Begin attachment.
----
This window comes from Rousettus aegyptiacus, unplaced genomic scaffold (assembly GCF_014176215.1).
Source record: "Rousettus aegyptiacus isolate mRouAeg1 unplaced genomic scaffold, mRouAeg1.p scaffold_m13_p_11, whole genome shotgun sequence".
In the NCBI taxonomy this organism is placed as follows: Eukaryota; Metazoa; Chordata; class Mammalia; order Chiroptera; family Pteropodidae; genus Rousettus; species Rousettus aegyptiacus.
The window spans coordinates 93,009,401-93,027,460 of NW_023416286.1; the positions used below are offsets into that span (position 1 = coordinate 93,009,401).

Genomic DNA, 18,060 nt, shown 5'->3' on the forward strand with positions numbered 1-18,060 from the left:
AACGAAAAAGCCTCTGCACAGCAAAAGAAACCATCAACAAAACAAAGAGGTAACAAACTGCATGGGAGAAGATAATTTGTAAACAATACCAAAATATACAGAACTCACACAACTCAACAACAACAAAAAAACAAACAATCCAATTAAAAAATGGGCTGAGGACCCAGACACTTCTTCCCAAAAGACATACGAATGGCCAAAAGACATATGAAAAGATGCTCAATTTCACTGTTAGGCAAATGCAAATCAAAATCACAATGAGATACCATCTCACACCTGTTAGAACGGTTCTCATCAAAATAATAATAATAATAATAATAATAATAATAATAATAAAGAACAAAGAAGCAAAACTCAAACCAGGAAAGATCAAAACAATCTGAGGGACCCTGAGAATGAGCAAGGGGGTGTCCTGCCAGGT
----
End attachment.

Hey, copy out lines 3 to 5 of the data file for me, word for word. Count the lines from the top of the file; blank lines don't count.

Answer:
In the NCBI taxonomy this organism is placed as follows: Eukaryota; Metazoa; Chordata; class Mammalia; order Chiroptera; family Pteropodidae; genus Rousettus; species Rousettus aegyptiacus.
The window spans coordinates 93,009,401-93,027,460 of NW_023416286.1; the positions used below are offsets into that span (position 1 = coordinate 93,009,401).

Genomic DNA, 18,060 nt, shown 5'->3' on the forward strand with positions numbered 1-18,060 from the left: